Rajib Karim, a 31-year-old Bangladeshi man, discussed plans to target a flight from Britain to the United States with alleged terrorists based in Yemen and sent coded e-mails, which included information about airline security, prosecutor Jonathan Laidlaw told the jury.
He said that Karim has already pleaded guilty to three terrorism offenses, but has denied a series of other charges, including plotting to bomb an aircraft.
"It will also become obvious to you that he has received a degree of terrorist training and, in particular, he has become highly skilled in conducting secret communications," Laidlaw told the court.
Laidlaw said the airline worker, who was employed at a British Airways call center in Newcastle, northeastern England, sent encrypted e-mails to al-Awlaki, a Muslim cleric born in New Mexico to Yemeni parents.
The cleric, believed to be hiding in Yemen, has repeatedly exhorted Muslims to kill Americans and is linked to the Christmas Day attempt to down a Detroit-bound U.S. airliner in 20909. The would-be bomber had explosives sewn into his underwear.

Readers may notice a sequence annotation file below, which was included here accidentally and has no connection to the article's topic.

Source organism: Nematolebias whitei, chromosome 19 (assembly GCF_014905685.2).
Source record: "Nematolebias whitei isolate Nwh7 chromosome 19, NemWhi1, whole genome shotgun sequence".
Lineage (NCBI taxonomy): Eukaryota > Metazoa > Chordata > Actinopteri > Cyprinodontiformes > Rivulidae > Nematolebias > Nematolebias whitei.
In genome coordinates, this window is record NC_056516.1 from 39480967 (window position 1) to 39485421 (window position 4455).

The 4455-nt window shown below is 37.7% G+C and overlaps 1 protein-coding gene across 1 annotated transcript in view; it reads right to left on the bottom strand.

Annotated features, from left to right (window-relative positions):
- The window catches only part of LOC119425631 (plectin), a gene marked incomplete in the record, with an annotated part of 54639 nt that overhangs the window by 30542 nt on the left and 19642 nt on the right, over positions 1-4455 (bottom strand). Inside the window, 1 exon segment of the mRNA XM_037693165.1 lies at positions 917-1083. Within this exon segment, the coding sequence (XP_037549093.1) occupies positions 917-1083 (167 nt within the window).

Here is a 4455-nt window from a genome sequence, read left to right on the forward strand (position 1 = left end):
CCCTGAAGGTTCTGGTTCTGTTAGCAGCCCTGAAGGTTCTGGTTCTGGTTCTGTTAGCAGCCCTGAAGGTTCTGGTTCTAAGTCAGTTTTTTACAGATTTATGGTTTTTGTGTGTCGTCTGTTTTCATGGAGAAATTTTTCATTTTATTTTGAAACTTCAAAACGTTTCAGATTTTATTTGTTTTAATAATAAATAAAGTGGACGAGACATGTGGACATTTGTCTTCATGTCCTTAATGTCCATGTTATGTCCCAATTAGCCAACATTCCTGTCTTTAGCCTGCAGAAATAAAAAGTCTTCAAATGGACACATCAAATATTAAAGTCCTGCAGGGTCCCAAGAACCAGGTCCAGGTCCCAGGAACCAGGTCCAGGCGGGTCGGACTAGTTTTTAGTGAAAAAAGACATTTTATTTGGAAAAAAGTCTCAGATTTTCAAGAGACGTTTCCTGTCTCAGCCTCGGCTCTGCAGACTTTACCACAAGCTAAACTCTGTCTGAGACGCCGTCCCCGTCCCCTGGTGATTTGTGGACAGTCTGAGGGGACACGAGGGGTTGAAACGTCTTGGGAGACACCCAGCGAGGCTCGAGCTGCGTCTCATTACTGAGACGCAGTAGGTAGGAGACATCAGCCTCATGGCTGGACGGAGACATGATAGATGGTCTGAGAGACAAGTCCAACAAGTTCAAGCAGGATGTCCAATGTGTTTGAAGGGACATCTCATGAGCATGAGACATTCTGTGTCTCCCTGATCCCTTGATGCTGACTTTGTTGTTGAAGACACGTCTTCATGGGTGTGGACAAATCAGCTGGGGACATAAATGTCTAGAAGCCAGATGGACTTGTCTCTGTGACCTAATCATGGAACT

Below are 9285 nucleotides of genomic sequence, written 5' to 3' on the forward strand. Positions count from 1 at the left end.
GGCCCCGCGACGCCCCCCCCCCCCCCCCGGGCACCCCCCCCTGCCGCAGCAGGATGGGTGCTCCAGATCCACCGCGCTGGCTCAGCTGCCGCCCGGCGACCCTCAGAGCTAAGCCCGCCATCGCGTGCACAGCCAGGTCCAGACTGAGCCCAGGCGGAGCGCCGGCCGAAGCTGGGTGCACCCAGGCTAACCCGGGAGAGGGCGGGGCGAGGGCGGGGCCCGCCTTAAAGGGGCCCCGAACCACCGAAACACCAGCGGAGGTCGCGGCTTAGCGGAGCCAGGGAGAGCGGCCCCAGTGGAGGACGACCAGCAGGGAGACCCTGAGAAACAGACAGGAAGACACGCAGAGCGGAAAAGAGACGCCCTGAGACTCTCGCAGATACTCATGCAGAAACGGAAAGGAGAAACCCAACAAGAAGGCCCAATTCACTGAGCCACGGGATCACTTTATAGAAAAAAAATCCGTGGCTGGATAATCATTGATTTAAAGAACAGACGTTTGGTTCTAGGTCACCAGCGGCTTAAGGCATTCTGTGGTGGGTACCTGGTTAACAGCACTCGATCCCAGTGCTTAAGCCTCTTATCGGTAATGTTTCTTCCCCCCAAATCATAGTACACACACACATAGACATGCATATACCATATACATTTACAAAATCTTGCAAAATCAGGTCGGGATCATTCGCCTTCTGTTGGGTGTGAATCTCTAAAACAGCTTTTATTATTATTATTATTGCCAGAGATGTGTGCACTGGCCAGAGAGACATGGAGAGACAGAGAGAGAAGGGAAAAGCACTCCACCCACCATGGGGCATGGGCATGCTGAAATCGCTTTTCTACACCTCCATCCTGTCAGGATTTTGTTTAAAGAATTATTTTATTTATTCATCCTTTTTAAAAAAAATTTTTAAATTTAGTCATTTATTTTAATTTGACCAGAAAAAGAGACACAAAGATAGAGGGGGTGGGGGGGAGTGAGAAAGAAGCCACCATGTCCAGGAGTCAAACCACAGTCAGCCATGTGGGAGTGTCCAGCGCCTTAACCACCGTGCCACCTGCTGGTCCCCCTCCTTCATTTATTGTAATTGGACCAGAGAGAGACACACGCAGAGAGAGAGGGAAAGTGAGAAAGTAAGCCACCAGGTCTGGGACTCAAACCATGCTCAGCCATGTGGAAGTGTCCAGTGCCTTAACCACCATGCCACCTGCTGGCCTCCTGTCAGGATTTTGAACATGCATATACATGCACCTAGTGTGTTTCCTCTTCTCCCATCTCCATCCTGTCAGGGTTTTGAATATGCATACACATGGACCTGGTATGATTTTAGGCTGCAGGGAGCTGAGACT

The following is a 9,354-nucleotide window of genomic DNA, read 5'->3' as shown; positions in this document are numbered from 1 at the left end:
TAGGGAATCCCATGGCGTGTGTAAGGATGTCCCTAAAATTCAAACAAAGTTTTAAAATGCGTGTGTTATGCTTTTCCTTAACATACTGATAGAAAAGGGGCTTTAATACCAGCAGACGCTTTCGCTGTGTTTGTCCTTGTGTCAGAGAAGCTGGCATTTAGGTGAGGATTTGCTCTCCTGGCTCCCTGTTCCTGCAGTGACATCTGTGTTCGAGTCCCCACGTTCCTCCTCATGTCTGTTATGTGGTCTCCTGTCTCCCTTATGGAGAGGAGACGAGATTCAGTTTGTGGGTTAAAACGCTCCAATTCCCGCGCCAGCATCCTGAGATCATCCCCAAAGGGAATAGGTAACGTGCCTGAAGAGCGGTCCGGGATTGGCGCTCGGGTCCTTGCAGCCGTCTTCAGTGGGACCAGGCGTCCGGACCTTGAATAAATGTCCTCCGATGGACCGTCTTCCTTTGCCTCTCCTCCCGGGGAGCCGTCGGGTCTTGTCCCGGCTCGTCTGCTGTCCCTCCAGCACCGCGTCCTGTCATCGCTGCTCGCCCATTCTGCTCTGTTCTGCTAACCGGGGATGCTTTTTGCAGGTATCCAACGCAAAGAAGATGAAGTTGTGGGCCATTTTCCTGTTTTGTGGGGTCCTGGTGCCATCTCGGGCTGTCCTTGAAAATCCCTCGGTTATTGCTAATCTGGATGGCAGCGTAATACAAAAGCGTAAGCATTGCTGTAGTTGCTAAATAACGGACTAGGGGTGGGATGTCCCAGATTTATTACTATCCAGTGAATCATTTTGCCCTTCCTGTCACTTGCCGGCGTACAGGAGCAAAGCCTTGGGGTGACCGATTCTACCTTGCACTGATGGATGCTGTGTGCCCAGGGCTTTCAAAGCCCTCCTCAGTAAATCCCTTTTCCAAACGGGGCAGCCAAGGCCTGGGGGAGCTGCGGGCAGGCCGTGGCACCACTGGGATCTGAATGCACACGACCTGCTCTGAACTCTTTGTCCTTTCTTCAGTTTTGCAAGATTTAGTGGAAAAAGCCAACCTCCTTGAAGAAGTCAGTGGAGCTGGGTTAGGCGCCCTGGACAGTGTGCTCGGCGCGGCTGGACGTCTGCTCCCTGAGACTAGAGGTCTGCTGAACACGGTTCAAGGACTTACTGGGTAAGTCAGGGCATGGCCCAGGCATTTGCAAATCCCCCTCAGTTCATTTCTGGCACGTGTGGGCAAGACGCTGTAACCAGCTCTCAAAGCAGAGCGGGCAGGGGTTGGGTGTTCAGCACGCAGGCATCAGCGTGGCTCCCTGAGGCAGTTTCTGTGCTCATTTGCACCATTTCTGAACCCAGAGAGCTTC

Laidlaw told the court Karim was an operative for Bangladeshi terrorist organization Jamaat-Ul Mujahideen Bangladesh who arrived in Britain in 2006 with orders to find a job which would assist his group to carry out future attacks.
"He sought work in this country of the sort which would be useful to him or a terrorist organization in planning an attack," Laidlaw told the court. "An attack of the sort which might result in the wholesale loss of life."
Karim joined British Airways in September 2007 and spent several years cultivating a low profile, presenting himself as "mild-mannered, well-educated and respectful," Laidlaw said.
Colleagues were astonished by Karim's arrest in Newcastle last February, Laidlaw told the court. "They had no idea of his real ambitions and they were astonished to hear of his arrest and learn why it was he was working with them at BA," he explained.
He said extremist literature and files recovered from Karim's home demonstrated he was "entirely committed to an extreme jihadist and religious cause."
Prosecutors said the trial is expected to last up to five weeks.